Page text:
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Independent events

In [link] , we considered conditional probabilities. In some examples, the probability of an event changed when additional information was provided. For instance, the probability of obtaining a king from a deck of cards, changed from 4 / 52 size 12{4/"52"} {} to 4 / 12 size 12{4/"12"} {} , when we were given the condition that a face card had already shown. This is not always the case. The additional information may or may not alter the probability of the event. For example consider the following example.

A card is drawn from a deck. Find the following probabilities.

  1. The card is a king.
  2. The card is a king given that a red card has shown.
  1. Clearly, P The card is a king = 4 / 52 = 1 / 13 size 12{P left ("The card is a king " right )=4/"52"=1/"13"} {} .

  2. To find P The card is a king A red card has shown size 12{P left ("The card is a king" \lline " A red card has shown" right )} {} , we reason as follows:

    Since a red card has shown, there are only twenty six possibilities. Of the 26 red cards, there are two kings. Therefore,

    P The card is a king A red card has shown = 2 / 26 = 1 / 13 size 12{P left ("The card is a king " \lline " A red card has shown" right )=2/"26"=1/"13"} {} .

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The reader should observe that in the above example,

P The card is a king A red card has shown = P The card is a king size 12{P left ("The card is a king" \lline " A red card has shown" right )=P left ("The card is a king" right )} {}

In other words, the additional information, a red card has shown, did not affect the probability of obtaining a king. Whenever the probability of an event E size 12{E} {} is not affected by the occurrence of another event F size 12{F} {} , and vice versa, we say that the two events E size 12{E} {} and F size 12{F} {} are independent . This leads to the following definition.

Two Events E size 12{E} {} and F size 12{F} {} are independent if and only if at least one of the following two conditions is true.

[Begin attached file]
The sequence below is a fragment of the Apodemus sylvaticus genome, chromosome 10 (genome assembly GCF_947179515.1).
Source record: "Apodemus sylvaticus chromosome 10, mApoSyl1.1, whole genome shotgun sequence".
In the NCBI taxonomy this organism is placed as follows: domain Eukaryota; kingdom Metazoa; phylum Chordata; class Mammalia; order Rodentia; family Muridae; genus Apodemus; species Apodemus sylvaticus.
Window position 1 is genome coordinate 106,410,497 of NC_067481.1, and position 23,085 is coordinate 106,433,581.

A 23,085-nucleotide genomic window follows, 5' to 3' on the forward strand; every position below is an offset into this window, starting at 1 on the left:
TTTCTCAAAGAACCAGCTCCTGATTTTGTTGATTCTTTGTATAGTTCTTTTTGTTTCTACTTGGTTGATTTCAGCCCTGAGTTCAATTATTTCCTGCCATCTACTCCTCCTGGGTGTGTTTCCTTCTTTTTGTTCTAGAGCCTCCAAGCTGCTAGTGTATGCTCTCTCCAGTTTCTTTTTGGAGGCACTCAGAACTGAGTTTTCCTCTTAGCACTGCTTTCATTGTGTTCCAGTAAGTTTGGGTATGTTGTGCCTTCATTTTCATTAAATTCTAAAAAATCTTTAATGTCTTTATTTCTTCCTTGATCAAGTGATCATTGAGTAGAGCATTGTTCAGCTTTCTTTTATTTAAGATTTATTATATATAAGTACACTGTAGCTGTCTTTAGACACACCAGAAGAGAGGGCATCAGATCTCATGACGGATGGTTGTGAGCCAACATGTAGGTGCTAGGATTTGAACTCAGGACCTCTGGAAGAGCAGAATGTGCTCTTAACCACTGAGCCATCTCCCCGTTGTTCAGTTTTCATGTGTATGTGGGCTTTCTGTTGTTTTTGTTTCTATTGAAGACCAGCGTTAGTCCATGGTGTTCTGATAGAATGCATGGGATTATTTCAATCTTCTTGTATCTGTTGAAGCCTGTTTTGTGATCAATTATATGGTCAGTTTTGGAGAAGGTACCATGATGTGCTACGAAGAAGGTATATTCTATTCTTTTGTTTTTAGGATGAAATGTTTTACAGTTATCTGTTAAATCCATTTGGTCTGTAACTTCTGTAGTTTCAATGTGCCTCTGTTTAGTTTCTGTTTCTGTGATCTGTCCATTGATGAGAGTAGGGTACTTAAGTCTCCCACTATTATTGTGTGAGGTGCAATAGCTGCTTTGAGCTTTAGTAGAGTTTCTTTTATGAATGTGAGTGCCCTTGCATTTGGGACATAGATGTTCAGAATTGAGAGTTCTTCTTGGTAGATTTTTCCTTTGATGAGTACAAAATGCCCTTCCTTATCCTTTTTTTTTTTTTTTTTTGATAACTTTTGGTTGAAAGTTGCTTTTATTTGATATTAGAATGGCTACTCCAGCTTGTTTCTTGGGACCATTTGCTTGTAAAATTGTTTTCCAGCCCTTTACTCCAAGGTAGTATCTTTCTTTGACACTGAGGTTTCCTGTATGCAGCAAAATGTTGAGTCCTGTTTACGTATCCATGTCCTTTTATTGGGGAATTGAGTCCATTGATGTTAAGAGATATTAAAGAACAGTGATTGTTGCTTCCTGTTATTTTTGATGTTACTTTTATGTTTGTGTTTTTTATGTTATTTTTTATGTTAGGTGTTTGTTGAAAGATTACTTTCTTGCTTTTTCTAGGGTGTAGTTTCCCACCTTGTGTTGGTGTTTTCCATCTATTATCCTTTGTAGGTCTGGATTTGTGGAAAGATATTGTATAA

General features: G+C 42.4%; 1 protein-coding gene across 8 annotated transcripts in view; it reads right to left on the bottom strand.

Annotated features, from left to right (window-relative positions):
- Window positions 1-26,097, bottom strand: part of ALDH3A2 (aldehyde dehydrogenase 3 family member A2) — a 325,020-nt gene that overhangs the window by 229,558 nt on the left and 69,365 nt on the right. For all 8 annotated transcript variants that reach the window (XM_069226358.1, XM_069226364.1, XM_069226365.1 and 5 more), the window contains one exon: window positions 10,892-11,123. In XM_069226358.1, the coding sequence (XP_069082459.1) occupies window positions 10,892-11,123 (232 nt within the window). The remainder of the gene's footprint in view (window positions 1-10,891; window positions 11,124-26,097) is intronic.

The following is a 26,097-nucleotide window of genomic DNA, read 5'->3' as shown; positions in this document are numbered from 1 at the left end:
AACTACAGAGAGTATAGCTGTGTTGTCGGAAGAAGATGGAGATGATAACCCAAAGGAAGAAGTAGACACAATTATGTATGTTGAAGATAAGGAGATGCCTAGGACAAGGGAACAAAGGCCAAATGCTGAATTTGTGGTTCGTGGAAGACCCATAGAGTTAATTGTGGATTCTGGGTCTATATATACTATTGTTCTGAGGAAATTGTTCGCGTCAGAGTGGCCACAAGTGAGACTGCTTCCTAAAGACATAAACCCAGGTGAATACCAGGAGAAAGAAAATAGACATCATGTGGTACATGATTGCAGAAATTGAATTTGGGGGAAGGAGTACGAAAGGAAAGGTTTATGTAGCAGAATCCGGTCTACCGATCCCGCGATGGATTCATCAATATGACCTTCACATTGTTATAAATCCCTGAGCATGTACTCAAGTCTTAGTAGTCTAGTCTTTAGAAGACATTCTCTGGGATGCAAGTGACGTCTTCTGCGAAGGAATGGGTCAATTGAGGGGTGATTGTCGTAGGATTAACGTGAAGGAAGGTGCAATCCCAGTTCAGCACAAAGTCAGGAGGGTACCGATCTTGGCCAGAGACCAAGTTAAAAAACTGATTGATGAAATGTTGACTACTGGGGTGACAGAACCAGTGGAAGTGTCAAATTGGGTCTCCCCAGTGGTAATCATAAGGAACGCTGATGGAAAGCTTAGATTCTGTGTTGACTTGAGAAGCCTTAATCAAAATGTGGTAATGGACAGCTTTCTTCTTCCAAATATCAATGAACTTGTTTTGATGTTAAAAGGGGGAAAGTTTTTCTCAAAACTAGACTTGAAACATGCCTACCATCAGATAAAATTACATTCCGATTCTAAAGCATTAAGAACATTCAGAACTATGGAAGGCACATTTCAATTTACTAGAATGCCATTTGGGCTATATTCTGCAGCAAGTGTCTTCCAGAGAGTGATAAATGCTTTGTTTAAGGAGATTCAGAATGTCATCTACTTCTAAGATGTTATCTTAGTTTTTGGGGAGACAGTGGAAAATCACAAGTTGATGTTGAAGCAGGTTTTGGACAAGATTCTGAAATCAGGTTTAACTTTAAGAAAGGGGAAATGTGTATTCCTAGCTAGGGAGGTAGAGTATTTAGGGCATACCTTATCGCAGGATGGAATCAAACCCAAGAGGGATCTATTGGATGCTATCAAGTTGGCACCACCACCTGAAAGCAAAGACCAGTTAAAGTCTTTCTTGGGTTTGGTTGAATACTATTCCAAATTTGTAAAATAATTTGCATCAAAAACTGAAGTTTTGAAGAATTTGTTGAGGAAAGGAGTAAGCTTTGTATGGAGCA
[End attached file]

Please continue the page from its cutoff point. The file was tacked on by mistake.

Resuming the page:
1. P E F = P E size 12{P left (E \lline F right )=P left (E right )} {} or
  2. P F E = P F size 12{P left (F \lline E right )=P left (F right )} {}

If the events are not independent, then they are dependent.

Next, we need to develop a test to determine whether two events are independent.

We recall the conditional probability formula.

P E F = P E F P F size 12{P left (E \lline F right )= { {P left (E intersection F right )} over {P left (F right )} } } {}

Multiplying both sides by P F size 12{P left (F right )} {} , we get

P E F = P E F P F size 12{P left (E intersection F right )=P left (E \lline F right )P left (F right )} {}

Now if the two events are independent, then by definition

P E F = P E size 12{P left (E \lline F right )=P left (E right )} {}

Substituting, P E F = P E P F size 12{P left (E intersection F right )=P left (E right )P left (F right )} {}

We state it formally as follows.

Test for independence

Two Events E size 12{E} {} and F size 12{F} {} are independent if and only if
P E F = P E P F size 12{P left (E intersection F right )=P left (E right )P left (F right )} {}

The table below shows the distribution of color-blind people by gender.

Male(M) Female(F) Total
Color-Blind(C) 6 1 7
Not Color-Blind (N) 46 47 93
Total 52 48 100

Where M size 12{M} {} represents male, F size 12{F} {} represents female, C size 12{C} {} represents color-blind, and N size 12{N} {} not color-blind. Use the independence test to determine whether the events color-blind and male are independent.